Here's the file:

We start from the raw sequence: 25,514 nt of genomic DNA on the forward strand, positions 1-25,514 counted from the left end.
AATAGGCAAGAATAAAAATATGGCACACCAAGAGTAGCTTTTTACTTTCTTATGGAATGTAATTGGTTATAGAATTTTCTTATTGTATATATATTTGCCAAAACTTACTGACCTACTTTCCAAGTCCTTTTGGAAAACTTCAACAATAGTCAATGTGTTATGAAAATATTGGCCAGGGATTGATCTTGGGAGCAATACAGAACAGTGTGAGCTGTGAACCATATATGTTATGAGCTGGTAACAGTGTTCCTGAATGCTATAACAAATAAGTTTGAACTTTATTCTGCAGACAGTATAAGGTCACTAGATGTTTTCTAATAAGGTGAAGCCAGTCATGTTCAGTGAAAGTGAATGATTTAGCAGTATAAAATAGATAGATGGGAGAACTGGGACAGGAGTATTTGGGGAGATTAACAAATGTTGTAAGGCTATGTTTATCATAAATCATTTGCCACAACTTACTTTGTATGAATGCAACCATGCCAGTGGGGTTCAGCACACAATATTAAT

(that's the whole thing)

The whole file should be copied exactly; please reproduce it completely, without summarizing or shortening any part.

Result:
We start from the raw sequence: 25,514 nt of genomic DNA on the forward strand, positions 1-25,514 counted from the left end.
AATAGGCAAGAATAAAAATATGGCACACCAAGAGTAGCTTTTTACTTTCTTATGGAATGTAATTGGTTATAGAATTTTCTTATTGTATATATATTTGCCAAAACTTACTGACCTACTTTCCAAGTCCTTTTGGAAAACTTCAACAATAGTCAATGTGTTATGAAAATATTGGCCAGGGATTGATCTTGGGAGCAATACAGAACAGTGTGAGCTGTGAACCATATATGTTATGAGCTGGTAACAGTGTTCCTGAATGCTATAACAAATAAGTTTGAACTTTATTCTGCAGACAGTATAAGGTCACTAGATGTTTTCTAATAAGGTGAAGCCAGTCATGTTCAGTGAAAGTGAATGATTTAGCAGTATAAAATAGATAGATGGGAGAACTGGGACAGGAGTATTTGGGGAGATTAACAAATGTTGTAAGGCTATGTTTATCATAAATCATTTGCCACAACTTACTTTGTATGAATGCAACCATGCCAGTGGGGTTCAGCACACAATATTAAT